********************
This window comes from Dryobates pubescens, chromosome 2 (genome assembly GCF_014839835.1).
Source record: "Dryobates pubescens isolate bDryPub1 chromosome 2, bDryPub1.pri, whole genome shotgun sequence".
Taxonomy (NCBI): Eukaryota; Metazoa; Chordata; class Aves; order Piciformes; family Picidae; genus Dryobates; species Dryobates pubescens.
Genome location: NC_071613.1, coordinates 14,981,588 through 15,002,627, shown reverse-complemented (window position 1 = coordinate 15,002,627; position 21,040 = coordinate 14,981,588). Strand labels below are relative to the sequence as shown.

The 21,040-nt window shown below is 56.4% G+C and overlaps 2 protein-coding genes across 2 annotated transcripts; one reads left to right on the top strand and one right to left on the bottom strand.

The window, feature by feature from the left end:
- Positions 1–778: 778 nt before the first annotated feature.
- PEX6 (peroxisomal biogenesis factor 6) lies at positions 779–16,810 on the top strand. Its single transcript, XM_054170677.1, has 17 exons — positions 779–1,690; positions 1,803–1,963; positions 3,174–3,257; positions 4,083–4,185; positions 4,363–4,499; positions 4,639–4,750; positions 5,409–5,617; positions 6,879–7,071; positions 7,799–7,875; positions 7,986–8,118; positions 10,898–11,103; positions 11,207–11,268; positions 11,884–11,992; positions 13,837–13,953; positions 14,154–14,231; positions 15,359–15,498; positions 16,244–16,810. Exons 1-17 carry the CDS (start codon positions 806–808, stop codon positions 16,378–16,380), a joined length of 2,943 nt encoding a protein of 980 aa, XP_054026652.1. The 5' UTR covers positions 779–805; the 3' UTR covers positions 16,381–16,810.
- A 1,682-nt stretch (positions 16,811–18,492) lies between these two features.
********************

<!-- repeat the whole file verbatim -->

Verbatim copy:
This window comes from Dryobates pubescens, chromosome 2 (genome assembly GCF_014839835.1).
Source record: "Dryobates pubescens isolate bDryPub1 chromosome 2, bDryPub1.pri, whole genome shotgun sequence".
Taxonomy (NCBI): Eukaryota; Metazoa; Chordata; class Aves; order Piciformes; family Picidae; genus Dryobates; species Dryobates pubescens.
Genome location: NC_071613.1, coordinates 14,981,588 through 15,002,627, shown reverse-complemented (window position 1 = coordinate 15,002,627; position 21,040 = coordinate 14,981,588). Strand labels below are relative to the sequence as shown.

The 21,040-nt window shown below is 56.4% G+C and overlaps 2 protein-coding genes across 2 annotated transcripts; one reads left to right on the top strand and one right to left on the bottom strand.

The window, feature by feature from the left end:
- Positions 1–778: 778 nt before the first annotated feature.
- PEX6 (peroxisomal biogenesis factor 6) lies at positions 779–16,810 on the top strand. Its single transcript, XM_054170677.1, has 17 exons — positions 779–1,690; positions 1,803–1,963; positions 3,174–3,257; positions 4,083–4,185; positions 4,363–4,499; positions 4,639–4,750; positions 5,409–5,617; positions 6,879–7,071; positions 7,799–7,875; positions 7,986–8,118; positions 10,898–11,103; positions 11,207–11,268; positions 11,884–11,992; positions 13,837–13,953; positions 14,154–14,231; positions 15,359–15,498; positions 16,244–16,810. Exons 1-17 carry the CDS (start codon positions 806–808, stop codon positions 16,378–16,380), a joined length of 2,943 nt encoding a protein of 980 aa, XP_054026652.1. The 5' UTR covers positions 779–805; the 3' UTR covers positions 16,381–16,810.
- A 1,682-nt stretch (positions 16,811–18,492) lies between these two features.